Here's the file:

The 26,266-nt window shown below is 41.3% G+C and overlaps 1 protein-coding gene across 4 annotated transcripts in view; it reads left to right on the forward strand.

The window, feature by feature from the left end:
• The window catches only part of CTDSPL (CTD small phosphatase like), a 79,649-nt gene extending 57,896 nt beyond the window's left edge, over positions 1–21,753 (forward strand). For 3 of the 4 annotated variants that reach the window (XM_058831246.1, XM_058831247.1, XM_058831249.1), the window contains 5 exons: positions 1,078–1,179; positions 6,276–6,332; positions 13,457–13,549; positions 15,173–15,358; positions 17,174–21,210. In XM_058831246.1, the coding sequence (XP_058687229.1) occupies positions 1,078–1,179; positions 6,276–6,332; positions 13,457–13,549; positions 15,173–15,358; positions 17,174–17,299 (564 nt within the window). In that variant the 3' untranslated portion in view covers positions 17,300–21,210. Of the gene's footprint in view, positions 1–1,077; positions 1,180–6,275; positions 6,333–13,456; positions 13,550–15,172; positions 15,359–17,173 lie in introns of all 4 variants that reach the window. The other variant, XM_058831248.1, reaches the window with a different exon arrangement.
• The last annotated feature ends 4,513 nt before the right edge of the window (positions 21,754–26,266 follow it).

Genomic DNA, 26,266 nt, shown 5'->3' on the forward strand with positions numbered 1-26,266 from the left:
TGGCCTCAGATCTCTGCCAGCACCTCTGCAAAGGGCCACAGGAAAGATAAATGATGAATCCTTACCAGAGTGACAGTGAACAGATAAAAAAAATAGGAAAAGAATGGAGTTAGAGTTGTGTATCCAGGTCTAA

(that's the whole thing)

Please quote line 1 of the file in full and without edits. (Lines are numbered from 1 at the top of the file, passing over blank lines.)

The 26,266-nt window shown below is 41.3% G+C and overlaps 1 protein-coding gene across 4 annotated transcripts in view; it reads left to right on the forward strand.